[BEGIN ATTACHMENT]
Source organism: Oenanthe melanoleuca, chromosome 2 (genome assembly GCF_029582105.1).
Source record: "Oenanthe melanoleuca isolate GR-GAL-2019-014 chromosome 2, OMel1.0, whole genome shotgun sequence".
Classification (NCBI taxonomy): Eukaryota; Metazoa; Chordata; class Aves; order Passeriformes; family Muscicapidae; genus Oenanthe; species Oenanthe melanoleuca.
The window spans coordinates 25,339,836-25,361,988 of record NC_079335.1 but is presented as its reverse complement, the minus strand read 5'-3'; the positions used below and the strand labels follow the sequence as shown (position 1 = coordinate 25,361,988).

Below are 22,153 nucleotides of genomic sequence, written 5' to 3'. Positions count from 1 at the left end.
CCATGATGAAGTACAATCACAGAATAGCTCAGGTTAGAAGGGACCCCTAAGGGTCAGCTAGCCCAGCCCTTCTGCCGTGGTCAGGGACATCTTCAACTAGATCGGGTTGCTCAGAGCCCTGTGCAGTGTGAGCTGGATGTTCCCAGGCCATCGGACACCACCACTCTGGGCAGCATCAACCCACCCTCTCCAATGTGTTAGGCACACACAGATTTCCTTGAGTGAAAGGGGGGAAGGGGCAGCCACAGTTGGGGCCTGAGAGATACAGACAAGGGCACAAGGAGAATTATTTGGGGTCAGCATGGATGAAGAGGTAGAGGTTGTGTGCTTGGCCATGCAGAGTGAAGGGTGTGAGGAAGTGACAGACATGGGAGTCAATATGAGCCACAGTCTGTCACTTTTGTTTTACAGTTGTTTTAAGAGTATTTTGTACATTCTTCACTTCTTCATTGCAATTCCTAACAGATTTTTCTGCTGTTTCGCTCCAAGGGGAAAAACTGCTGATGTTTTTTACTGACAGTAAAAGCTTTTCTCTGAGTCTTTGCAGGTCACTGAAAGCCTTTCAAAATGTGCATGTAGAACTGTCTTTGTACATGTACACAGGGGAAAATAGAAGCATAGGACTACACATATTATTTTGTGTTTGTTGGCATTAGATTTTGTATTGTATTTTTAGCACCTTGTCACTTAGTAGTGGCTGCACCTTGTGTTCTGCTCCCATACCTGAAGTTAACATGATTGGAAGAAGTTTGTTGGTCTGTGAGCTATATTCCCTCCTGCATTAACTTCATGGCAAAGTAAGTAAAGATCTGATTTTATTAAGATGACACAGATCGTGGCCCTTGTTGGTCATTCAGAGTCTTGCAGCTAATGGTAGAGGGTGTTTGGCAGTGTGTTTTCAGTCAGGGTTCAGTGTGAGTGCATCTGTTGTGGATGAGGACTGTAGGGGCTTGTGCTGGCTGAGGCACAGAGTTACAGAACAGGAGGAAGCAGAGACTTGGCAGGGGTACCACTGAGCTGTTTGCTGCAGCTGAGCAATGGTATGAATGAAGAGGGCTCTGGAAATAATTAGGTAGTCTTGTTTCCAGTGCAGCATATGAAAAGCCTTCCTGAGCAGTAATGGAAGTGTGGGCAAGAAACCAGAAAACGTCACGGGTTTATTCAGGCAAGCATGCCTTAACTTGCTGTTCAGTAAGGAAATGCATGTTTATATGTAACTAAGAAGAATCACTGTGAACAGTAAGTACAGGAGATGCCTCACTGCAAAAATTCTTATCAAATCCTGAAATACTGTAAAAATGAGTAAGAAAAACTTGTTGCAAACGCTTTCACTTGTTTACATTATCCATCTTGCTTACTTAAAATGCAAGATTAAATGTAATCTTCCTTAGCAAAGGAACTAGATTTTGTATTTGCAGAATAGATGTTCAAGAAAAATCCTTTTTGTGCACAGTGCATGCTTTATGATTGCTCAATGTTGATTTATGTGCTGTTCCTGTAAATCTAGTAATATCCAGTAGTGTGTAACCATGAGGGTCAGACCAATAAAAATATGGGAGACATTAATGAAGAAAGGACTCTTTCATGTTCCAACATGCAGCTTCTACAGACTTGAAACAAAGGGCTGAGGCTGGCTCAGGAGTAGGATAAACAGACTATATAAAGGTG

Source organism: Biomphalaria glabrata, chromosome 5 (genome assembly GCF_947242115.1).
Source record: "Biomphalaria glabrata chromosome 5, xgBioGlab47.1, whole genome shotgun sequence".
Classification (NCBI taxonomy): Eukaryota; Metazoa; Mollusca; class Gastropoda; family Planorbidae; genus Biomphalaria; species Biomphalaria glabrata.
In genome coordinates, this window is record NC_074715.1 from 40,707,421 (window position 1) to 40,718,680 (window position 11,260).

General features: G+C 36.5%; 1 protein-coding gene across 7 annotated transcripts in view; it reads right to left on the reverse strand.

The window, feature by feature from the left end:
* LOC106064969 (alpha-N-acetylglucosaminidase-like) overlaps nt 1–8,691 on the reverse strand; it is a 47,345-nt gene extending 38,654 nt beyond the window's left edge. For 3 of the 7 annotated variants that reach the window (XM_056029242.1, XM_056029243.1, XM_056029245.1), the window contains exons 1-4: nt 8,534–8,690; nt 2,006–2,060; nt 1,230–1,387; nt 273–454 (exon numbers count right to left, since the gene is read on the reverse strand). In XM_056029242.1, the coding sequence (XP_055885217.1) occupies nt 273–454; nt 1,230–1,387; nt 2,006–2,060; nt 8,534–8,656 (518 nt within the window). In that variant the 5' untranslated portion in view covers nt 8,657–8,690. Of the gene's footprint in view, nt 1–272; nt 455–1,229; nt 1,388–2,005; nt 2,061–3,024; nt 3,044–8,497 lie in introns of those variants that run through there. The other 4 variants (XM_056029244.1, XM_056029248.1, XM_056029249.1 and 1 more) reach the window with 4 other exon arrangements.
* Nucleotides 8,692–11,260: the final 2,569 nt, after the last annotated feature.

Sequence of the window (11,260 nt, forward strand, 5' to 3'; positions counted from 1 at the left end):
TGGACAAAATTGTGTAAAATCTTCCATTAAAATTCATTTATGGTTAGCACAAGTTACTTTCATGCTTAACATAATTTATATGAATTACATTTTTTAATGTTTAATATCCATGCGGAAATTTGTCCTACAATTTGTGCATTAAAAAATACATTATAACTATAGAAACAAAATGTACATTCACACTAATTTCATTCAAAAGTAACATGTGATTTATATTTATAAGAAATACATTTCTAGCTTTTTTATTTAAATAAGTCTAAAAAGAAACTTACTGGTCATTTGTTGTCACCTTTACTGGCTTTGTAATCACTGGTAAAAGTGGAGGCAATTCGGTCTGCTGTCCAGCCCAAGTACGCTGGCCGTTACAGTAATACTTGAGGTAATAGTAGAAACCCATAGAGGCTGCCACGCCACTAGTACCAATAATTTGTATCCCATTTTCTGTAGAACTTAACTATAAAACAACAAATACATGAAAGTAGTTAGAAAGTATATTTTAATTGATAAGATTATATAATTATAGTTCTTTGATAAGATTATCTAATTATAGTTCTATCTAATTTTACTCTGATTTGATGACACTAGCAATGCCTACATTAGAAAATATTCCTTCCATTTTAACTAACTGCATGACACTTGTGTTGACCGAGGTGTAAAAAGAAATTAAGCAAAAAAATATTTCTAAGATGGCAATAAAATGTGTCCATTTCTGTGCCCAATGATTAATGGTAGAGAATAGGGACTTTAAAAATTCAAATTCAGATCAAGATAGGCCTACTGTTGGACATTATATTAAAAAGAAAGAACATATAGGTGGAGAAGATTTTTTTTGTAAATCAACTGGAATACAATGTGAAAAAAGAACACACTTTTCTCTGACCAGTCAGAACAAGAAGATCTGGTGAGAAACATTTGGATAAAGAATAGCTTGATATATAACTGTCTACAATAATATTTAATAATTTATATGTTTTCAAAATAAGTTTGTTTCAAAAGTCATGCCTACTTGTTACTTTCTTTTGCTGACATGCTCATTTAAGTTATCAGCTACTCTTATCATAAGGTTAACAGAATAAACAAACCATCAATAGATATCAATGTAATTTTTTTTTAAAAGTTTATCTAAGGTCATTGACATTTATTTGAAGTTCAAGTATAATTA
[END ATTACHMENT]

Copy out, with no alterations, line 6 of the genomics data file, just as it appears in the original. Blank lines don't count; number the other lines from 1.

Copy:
CCATGATGAAGTACAATCACAGAATAGCTCAGGTTAGAAGGGACCCCTAAGGGTCAGCTAGCCCAGCCCTTCTGCCGTGGTCAGGGACATCTTCAACTAGATCGGGTTGCTCAGAGCCCTGTGCAGTGTGAGCTGGATGTTCCCAGGCCATCGGACACCACCACTCTGGGCAGCATCAACCCACCCTCTCCAATGTGTTAGGCACACACAGATTTCCTTGAGTGAAAGGGGGGAAGGGGCAGCCACAGTTGGGGCCTGAGAGATACAGACAAGGGCACAAGGAGAATTATTTGGGGTCAGCATGGATGAAGAGGTAGAGGTTGTGTGCTTGGCCATGCAGAGTGAAGGGTGTGAGGAAGTGACAGACATGGGAGTCAATATGAGCCACAGTCTGTCACTTTTGTTTTACAGTTGTTTTAAGAGTATTTTGTACATTCTTCACTTCTTCATTGCAATTCCTAACAGATTTTTCTGCTGTTTCGCTCCAAGGGGAAAAACTGCTGATGTTTTTTACTGACAGTAAAAGCTTTTCTCTGAGTCTTTGCAGGTCACTGAAAGCCTTTCAAAATGTGCATGTAGAACTGTCTTTGTACATGTACACAGGGGAAAATAGAAGCATAGGACTACACATATTATTTTGTGTTTGTTGGCATTAGATTTTGTATTGTATTTTTAGCACCTTGTCACTTAGTAGTGGCTGCACCTTGTGTTCTGCTCCCATACCTGAAGTTAACATGATTGGAAGAAGTTTGTTGGTCTGTGAGCTATATTCCCTCCTGCATTAACTTCATGGCAAAGTAAGTAAAGATCTGATTTTATTAAGATGACACAGATCGTGGCCCTTGTTGGTCATTCAGAGTCTTGCAGCTAATGGTAGAGGGTGTTTGGCAGTGTGTTTTCAGTCAGGGTTCAGTGTGAGTGCATCTGTTGTGGATGAGGACTGTAGGGGCTTGTGCTGGCTGAGGCACAGAGTTACAGAACAGGAGGAAGCAGAGACTTGGCAGGGGTACCACTGAGCTGTTTGCTGCAGCTGAGCAATGGTATGAATGAAGAGGGCTCTGGAAATAATTAGGTAGTCTTGTTTCCAGTGCAGCATATGAAAAGCCTTCCTGAGCAGTAATGGAAGTGTGGGCAAGAAACCAGAAAACGTCACGGGTTTATTCAGGCAAGCATGCCTTAACTTGCTGTTCAGTAAGGAAATGCATGTTTATATGTAACTAAGAAGAATCACTGTGAACAGTAAGTACAGGAGATGCCTCACTGCAAAAATTCTTATCAAATCCTGAAATACTGTAAAAATGAGTAAGAAAAACTTGTTGCAAACGCTTTCACTTGTTTACATTATCCATCTTGCTTACTTAAAATGCAAGATTAAATGTAATCTTCCTTAGCAAAGGAACTAGATTTTGTATTTGCAGAATAGATGTTCAAGAAAAATCCTTTTTGTGCACAGTGCATGCTTTATGATTGCTCAATGTTGATTTATGTGCTGTTCCTGTAAATCTAGTAATATCCAGTAGTGTGTAACCATGAGGGTCAGACCAATAAAAATATGGGAGACATTAATGAAGAAAGGACTCTTTCATGTTCCAACATGCAGCTTCTACAGACTTGAAACAAAGGGCTGAGGCTGGCTCAGGAGTAGGATAAACAGACTATATAAAGGTG